In a post on February 20, 2017 (still available on this blog archive), I addressed a column in the Indianapolis Star by Hicks in which he offered the mechanization of agriculture as evidence that our current economic angst was caused by technology , not globalization. I responded with historical fact that demonstrated the absurdity of his argument.

A part of the Hicks argument is correct. Technological gains have made the problem worse but did not start it. Those gains will continue and will make the problem worse .Walking away from it, as Hicks seems to advocate, ignores the impact on people. He also ignores the reality that those middle-class neighborhoods he values will slowly, or maybe not so slowly, become like the neighborhoods he proposes to abandon. Notice that when he speaks of neighborhoods he never mentions people.

He also fails to mention the bigger cities such as Indianapolis and Gary where the decaying and decayed neighborhoods are populated by racial and ethnic minorities. Maybe he did not notice or maybe the mention of that would offend Charles Koch.

What’s In A Tweet

At 12:14 p.m. on December 2, 2017, a tweet was published from Donald Trump’s Twitter account which stated, in part, that he had fired General Flynn because he lied to the Vice President and the FBI. The inclusion of the allegation that lying to the FBI was part of the reason for firing General Flynn was a new disclosure and it almost immediately provoked questions that if Trump knew this when he fired Flynn why was he just now disclosing it. In other words, it was incriminating. Shortly thereafter John Dowd, one of Trump’s lawyers, stated publicly that he had drafted the tweet and had done so sloppily. In an interview with Axios this morning, Dowd said the tweet was his mistake and he was “out of the tweeting business.”


Later Dowd told NBC News that he drafted the tweet and then sent it to White House Social Media Director Dan Scavino to publish. When asked for the original email he sent to Scavino, Dowd said he dictated it orally. When asked how frequently he did that he said. “Just this once”.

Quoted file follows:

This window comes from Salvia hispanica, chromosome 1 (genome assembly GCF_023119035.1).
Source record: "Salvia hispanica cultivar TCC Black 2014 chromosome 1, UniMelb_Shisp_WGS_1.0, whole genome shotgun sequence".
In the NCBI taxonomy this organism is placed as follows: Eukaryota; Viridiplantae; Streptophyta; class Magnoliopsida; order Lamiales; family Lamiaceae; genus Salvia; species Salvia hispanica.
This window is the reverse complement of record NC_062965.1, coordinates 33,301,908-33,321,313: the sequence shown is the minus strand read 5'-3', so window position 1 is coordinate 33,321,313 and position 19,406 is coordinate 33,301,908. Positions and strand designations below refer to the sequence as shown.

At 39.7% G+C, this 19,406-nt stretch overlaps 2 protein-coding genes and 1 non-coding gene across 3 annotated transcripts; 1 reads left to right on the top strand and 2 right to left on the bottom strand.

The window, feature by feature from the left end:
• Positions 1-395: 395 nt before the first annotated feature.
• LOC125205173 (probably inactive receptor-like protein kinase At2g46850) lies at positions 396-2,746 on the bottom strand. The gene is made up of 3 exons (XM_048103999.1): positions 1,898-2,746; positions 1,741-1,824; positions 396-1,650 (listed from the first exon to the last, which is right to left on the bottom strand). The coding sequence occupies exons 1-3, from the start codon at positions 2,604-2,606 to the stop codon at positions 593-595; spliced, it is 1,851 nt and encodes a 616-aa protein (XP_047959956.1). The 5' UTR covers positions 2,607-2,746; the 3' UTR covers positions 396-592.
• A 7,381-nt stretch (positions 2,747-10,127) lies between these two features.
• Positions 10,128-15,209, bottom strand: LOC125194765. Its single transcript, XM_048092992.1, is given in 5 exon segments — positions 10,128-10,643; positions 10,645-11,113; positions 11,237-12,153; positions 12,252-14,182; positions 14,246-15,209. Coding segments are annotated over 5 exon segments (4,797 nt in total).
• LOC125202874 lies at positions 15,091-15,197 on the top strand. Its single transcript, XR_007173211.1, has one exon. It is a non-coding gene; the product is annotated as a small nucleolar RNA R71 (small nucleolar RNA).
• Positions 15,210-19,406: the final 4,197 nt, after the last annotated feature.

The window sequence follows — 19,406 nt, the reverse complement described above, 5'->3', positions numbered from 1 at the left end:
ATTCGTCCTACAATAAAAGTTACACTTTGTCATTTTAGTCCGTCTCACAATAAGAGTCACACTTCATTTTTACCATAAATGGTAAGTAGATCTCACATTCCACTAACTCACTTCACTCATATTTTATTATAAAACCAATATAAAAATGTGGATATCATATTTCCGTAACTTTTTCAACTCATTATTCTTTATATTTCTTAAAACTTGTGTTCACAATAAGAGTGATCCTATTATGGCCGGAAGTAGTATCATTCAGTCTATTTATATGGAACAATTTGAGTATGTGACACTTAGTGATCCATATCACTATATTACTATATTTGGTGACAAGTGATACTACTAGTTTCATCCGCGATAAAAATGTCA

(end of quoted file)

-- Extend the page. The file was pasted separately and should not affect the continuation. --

When I saw the first Dowd disclosure on Facebook, I commented that Dowd had just waived the attorney-client privilege. At the time I made some assumptions that I still think may be correct, Mr. Dowd’s assertions to the contrary notwithstanding. However, even if my assumptions are correct, the situation is more complex than my original comment, and if Dowd’s statement is completely true, they may be even more complex.


In the interest of full disclosure I have some history with Mr. Dowd. In late 1983 I conducted an internal investigation for a client which resulted in the expulsion of a person who was a subject of a federal criminal investigation. Mr. Dowd represented that person. It was a brief but turbulent interaction. Nothing that Mr. Dowd does or says surprises me.


My assumption was that after Flynn’s guilty plea, Dowd rather impulsively drafted the tweet in question and advised Trump to publish it, which Trump did. Then the internet lit up with remarks that Trump had just incriminated himself. My next assumption is that Trump started raising hell with Dowd, who agreed to take responsibility by publicly stating that he had drafted the tweet, and Dowd promptly did so.


With Dowd’s claim that he drafted and published the tweet, the attorney-client privilege would not be implicated, if he did not get Trump’s consent to make the public assumption of responsibility, since it would not be a disclosure of an attorney-client communication. Dowd has not specifically denied that Trump knew of the drafting and publication of the tweet.

I suspect that Dowd will soon get a subpoena from Mueller. So will Scavino.  Dowd will also certainly be asked why he made the statement that lying to the FBI was one of the reasons for firing Flynn. If my assumption is correct that Dowd is trying to cover for advising Trump to publish a tweet that was true but incriminating, Dowd’s appearance before the Grand Jury may be his most difficult appearance in his long career. Honest answers to the questions may incriminate him on several theories or, depending on the answers, might incriminate his client.


In Defense Of Bernie or What’s In a Name

The Washington Post recently carried an article titled The Party Is Over which discussed the impact of social media on U.S. political party discipline. After detailing the obvious many fractures in the Republican party, including the election of a president who ran on the Republican ticket and recognizes no obligation to the party, the article claimed that the Democratic party was at least as fractured although it was not so public.